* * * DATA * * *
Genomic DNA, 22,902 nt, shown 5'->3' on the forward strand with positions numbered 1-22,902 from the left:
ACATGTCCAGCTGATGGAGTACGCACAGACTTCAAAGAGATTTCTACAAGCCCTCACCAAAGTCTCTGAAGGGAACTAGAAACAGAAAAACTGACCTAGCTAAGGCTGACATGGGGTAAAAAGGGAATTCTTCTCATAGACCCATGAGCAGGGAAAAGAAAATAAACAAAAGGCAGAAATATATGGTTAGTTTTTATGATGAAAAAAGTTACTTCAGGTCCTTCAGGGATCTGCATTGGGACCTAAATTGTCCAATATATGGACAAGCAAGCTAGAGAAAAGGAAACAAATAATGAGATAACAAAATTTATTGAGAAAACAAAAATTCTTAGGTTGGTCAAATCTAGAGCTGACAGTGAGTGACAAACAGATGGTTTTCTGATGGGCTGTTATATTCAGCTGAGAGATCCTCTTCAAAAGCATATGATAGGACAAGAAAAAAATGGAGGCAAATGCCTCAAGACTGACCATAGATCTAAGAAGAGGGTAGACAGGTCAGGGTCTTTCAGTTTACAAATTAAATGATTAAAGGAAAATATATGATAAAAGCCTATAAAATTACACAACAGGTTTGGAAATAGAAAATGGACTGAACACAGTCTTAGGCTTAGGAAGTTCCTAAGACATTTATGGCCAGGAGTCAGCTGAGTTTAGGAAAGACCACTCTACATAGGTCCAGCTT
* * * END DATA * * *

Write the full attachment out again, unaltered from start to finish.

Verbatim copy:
Genomic DNA, 22,902 nt, shown 5'->3' on the forward strand with positions numbered 1-22,902 from the left:
ACATGTCCAGCTGATGGAGTACGCACAGACTTCAAAGAGATTTCTACAAGCCCTCACCAAAGTCTCTGAAGGGAACTAGAAACAGAAAAACTGACCTAGCTAAGGCTGACATGGGGTAAAAAGGGAATTCTTCTCATAGACCCATGAGCAGGGAAAAGAAAATAAACAAAAGGCAGAAATATATGGTTAGTTTTTATGATGAAAAAAGTTACTTCAGGTCCTTCAGGGATCTGCATTGGGACCTAAATTGTCCAATATATGGACAAGCAAGCTAGAGAAAAGGAAACAAATAATGAGATAACAAAATTTATTGAGAAAACAAAAATTCTTAGGTTGGTCAAATCTAGAGCTGACAGTGAGTGACAAACAGATGGTTTTCTGATGGGCTGTTATATTCAGCTGAGAGATCCTCTTCAAAAGCATATGATAGGACAAGAAAAAAATGGAGGCAAATGCCTCAAGACTGACCATAGATCTAAGAAGAGGGTAGACAGGTCAGGGTCTTTCAGTTTACAAATTAAATGATTAAAGGAAAATATATGATAAAAGCCTATAAAATTACACAACAGGTTTGGAAATAGAAAATGGACTGAACACAGTCTTAGGCTTAGGAAGTTCCTAAGACATTTATGGCCAGGAGTCAGCTGAGTTTAGGAAAGACCACTCTACATAGGTCCAGCTT